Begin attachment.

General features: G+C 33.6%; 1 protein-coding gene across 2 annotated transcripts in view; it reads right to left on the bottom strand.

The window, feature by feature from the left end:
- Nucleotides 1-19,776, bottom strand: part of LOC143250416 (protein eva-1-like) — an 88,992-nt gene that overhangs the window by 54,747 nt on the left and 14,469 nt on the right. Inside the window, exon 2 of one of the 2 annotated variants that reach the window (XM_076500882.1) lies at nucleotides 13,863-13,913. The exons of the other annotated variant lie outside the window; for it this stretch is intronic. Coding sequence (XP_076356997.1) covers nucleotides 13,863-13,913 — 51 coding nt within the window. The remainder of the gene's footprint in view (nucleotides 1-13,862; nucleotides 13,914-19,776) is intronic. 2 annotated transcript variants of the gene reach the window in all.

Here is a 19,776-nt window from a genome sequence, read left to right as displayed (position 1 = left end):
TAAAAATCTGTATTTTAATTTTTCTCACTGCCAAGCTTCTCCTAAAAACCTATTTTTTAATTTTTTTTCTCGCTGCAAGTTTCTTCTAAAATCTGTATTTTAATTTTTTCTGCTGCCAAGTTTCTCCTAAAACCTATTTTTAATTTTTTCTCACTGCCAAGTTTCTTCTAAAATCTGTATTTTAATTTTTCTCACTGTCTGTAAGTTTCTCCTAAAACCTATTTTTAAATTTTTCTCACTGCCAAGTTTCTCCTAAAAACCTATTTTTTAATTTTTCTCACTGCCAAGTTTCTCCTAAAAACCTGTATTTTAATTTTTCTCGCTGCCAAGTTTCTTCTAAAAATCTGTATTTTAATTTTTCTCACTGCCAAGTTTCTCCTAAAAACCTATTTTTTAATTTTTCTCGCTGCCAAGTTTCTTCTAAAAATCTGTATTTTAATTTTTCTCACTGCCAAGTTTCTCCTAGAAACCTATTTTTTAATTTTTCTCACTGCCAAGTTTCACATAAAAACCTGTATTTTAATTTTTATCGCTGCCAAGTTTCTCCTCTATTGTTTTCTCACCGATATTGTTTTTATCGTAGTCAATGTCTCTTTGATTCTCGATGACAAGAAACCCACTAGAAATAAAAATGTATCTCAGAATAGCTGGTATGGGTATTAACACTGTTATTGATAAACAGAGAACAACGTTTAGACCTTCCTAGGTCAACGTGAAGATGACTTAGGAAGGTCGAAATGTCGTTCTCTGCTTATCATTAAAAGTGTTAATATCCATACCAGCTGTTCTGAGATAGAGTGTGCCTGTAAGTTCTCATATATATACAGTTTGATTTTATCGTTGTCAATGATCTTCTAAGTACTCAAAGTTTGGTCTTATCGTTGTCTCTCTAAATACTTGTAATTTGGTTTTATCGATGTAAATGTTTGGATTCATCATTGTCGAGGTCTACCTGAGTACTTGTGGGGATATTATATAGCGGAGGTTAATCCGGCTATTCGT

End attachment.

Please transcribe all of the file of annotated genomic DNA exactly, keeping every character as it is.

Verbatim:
General features: G+C 33.6%; 1 protein-coding gene across 2 annotated transcripts in view; it reads right to left on the bottom strand.

The window, feature by feature from the left end:
- Nucleotides 1-19,776, bottom strand: part of LOC143250416 (protein eva-1-like) — an 88,992-nt gene that overhangs the window by 54,747 nt on the left and 14,469 nt on the right. Inside the window, exon 2 of one of the 2 annotated variants that reach the window (XM_076500882.1) lies at nucleotides 13,863-13,913. The exons of the other annotated variant lie outside the window; for it this stretch is intronic. Coding sequence (XP_076356997.1) covers nucleotides 13,863-13,913 — 51 coding nt within the window. The remainder of the gene's footprint in view (nucleotides 1-13,862; nucleotides 13,914-19,776) is intronic. 2 annotated transcript variants of the gene reach the window in all.

Here is a 19,776-nt window from a genome sequence, read left to right as displayed (position 1 = left end):
TAAAAATCTGTATTTTAATTTTTCTCACTGCCAAGCTTCTCCTAAAAACCTATTTTTTAATTTTTTTTCTCGCTGCAAGTTTCTTCTAAAATCTGTATTTTAATTTTTTCTGCTGCCAAGTTTCTCCTAAAACCTATTTTTAATTTTTTCTCACTGCCAAGTTTCTTCTAAAATCTGTATTTTAATTTTTCTCACTGTCTGTAAGTTTCTCCTAAAACCTATTTTTAAATTTTTCTCACTGCCAAGTTTCTCCTAAAAACCTATTTTTTAATTTTTCTCACTGCCAAGTTTCTCCTAAAAACCTGTATTTTAATTTTTCTCGCTGCCAAGTTTCTTCTAAAAATCTGTATTTTAATTTTTCTCACTGCCAAGTTTCTCCTAAAAACCTATTTTTTAATTTTTCTCGCTGCCAAGTTTCTTCTAAAAATCTGTATTTTAATTTTTCTCACTGCCAAGTTTCTCCTAGAAACCTATTTTTTAATTTTTCTCACTGCCAAGTTTCACATAAAAACCTGTATTTTAATTTTTATCGCTGCCAAGTTTCTCCTCTATTGTTTTCTCACCGATATTGTTTTTATCGTAGTCAATGTCTCTTTGATTCTCGATGACAAGAAACCCACTAGAAATAAAAATGTATCTCAGAATAGCTGGTATGGGTATTAACACTGTTATTGATAAACAGAGAACAACGTTTAGACCTTCCTAGGTCAACGTGAAGATGACTTAGGAAGGTCGAAATGTCGTTCTCTGCTTATCATTAAAAGTGTTAATATCCATACCAGCTGTTCTGAGATAGAGTGTGCCTGTAAGTTCTCATATATATACAGTTTGATTTTATCGTTGTCAATGATCTTCTAAGTACTCAAAGTTTGGTCTTATCGTTGTCTCTCTAAATACTTGTAATTTGGTTTTATCGATGTAAATGTTTGGATTCATCATTGTCGAGGTCTACCTGAGTACTTGTGGGGATATTATATAGCGGAGGTTAATCCGGCTATTCGT